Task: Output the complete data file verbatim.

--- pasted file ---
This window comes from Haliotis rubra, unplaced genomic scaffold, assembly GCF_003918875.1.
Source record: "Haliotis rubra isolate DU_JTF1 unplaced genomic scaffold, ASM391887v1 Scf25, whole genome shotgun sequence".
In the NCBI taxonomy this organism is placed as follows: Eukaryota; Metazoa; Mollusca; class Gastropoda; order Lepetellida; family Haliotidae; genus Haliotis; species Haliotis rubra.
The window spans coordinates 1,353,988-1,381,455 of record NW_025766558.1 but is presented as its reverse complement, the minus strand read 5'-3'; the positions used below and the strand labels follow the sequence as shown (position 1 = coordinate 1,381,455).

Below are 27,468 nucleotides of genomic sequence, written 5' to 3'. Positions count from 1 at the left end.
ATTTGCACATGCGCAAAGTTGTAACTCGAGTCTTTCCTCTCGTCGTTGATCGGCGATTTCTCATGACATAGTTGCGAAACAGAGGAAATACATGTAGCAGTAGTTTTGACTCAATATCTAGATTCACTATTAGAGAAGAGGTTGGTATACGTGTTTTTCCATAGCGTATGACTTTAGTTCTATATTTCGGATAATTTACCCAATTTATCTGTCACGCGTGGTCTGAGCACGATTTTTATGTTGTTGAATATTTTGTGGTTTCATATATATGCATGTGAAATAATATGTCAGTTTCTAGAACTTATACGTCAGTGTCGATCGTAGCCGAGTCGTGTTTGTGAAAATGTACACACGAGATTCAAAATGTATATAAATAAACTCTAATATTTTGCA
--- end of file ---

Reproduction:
This window comes from Haliotis rubra, unplaced genomic scaffold, assembly GCF_003918875.1.
Source record: "Haliotis rubra isolate DU_JTF1 unplaced genomic scaffold, ASM391887v1 Scf25, whole genome shotgun sequence".
In the NCBI taxonomy this organism is placed as follows: Eukaryota; Metazoa; Mollusca; class Gastropoda; order Lepetellida; family Haliotidae; genus Haliotis; species Haliotis rubra.
The window spans coordinates 1,353,988-1,381,455 of record NW_025766558.1 but is presented as its reverse complement, the minus strand read 5'-3'; the positions used below and the strand labels follow the sequence as shown (position 1 = coordinate 1,381,455).

Below are 27,468 nucleotides of genomic sequence, written 5' to 3'. Positions count from 1 at the left end.
ATTTGCACATGCGCAAAGTTGTAACTCGAGTCTTTCCTCTCGTCGTTGATCGGCGATTTCTCATGACATAGTTGCGAAACAGAGGAAATACATGTAGCAGTAGTTTTGACTCAATATCTAGATTCACTATTAGAGAAGAGGTTGGTATACGTGTTTTTCCATAGCGTATGACTTTAGTTCTATATTTCGGATAATTTACCCAATTTATCTGTCACGCGTGGTCTGAGCACGATTTTTATGTTGTTGAATATTTTGTGGTTTCATATATATGCATGTGAAATAATATGTCAGTTTCTAGAACTTATACGTCAGTGTCGATCGTAGCCGAGTCGTGTTTGTGAAAATGTACACACGAGATTCAAAATGTATATAAATAAACTCTAATATTTTGCA